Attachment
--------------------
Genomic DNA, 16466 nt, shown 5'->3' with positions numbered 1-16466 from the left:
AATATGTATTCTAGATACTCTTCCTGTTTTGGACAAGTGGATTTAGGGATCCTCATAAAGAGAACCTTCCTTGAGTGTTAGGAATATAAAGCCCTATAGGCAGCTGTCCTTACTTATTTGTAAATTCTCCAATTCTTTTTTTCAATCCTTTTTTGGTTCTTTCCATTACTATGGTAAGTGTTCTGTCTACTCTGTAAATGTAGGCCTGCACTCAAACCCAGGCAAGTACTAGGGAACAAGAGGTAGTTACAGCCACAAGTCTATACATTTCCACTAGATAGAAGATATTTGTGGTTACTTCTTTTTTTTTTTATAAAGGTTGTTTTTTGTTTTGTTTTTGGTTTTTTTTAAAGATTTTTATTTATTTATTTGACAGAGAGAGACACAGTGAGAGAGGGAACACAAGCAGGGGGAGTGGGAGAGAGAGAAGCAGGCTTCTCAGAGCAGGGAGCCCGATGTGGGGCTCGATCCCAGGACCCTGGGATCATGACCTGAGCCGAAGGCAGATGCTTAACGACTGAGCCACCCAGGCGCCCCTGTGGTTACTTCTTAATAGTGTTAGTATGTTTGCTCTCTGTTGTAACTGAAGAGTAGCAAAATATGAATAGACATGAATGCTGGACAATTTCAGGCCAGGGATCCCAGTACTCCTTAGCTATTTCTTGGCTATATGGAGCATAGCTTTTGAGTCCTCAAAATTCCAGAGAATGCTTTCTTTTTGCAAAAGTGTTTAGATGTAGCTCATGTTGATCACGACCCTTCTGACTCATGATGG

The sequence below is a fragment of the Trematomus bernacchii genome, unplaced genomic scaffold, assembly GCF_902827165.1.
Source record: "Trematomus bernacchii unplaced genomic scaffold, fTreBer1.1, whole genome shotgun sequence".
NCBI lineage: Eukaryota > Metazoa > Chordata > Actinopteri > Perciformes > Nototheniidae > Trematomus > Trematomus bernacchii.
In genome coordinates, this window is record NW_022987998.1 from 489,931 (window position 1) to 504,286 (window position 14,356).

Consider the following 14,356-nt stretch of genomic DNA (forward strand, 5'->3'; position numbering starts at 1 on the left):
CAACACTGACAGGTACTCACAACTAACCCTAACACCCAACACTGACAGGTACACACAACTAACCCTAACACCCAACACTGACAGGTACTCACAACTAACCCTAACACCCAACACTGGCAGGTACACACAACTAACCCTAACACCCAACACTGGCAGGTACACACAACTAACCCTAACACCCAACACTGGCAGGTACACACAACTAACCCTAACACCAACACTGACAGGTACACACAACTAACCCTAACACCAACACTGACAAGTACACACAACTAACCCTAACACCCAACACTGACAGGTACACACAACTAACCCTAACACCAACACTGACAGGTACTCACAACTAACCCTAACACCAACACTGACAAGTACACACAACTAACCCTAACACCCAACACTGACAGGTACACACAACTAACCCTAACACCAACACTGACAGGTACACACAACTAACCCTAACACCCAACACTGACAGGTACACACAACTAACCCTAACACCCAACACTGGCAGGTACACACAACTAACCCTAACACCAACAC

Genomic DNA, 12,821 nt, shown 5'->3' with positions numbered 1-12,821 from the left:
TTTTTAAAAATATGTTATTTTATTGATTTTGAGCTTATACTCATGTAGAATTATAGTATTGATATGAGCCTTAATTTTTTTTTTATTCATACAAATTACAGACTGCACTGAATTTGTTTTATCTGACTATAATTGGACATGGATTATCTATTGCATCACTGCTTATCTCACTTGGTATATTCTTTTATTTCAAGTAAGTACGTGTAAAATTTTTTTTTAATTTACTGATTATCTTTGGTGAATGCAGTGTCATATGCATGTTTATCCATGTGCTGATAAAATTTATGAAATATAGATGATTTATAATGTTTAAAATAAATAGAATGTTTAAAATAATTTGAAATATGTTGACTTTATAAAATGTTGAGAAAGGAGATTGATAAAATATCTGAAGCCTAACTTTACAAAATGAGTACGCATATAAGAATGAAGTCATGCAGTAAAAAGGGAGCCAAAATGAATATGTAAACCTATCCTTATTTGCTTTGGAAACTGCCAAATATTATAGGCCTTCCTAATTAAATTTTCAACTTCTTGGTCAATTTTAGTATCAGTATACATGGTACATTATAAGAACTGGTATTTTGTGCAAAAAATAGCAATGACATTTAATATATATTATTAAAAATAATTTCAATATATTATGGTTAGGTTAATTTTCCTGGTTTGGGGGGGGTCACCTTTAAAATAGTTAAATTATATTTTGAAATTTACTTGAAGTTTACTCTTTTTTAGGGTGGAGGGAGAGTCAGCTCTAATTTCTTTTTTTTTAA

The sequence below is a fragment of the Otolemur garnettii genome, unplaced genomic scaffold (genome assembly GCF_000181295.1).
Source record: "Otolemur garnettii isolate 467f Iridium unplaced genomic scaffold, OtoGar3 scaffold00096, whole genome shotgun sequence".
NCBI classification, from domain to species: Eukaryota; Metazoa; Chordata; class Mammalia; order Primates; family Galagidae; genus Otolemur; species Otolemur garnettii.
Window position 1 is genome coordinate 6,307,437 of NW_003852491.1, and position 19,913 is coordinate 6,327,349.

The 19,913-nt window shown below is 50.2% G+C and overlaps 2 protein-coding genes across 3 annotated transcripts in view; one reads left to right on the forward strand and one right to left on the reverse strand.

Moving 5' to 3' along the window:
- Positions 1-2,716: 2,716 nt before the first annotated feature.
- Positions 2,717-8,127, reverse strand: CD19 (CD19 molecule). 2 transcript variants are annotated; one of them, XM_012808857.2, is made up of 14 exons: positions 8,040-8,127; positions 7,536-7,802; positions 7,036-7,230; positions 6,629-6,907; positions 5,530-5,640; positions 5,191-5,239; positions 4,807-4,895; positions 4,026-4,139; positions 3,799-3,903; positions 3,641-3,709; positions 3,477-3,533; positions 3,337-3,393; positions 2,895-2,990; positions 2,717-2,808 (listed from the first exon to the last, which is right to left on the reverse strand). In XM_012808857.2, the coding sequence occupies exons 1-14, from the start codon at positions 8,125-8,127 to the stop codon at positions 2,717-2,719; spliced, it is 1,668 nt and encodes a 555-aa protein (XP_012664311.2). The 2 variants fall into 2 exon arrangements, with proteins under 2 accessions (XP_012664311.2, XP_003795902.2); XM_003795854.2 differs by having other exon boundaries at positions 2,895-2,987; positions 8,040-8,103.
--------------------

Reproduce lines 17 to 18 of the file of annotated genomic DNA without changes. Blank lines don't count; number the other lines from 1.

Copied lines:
- Positions 1-2,716: 2,716 nt before the first annotated feature.
- Positions 2,717-8,127, reverse strand: CD19 (CD19 molecule). 2 transcript variants are annotated; one of them, XM_012808857.2, is made up of 14 exons: positions 8,040-8,127; positions 7,536-7,802; positions 7,036-7,230; positions 6,629-6,907; positions 5,530-5,640; positions 5,191-5,239; positions 4,807-4,895; positions 4,026-4,139; positions 3,799-3,903; positions 3,641-3,709; positions 3,477-3,533; positions 3,337-3,393; positions 2,895-2,990; positions 2,717-2,808 (listed from the first exon to the last, which is right to left on the reverse strand). In XM_012808857.2, the coding sequence occupies exons 1-14, from the start codon at positions 8,125-8,127 to the stop codon at positions 2,717-2,719; spliced, it is 1,668 nt and encodes a 555-aa protein (XP_012664311.2). The 2 variants fall into 2 exon arrangements, with proteins under 2 accessions (XP_012664311.2, XP_003795902.2); XM_003795854.2 differs by having other exon boundaries at positions 2,895-2,987; positions 8,040-8,103.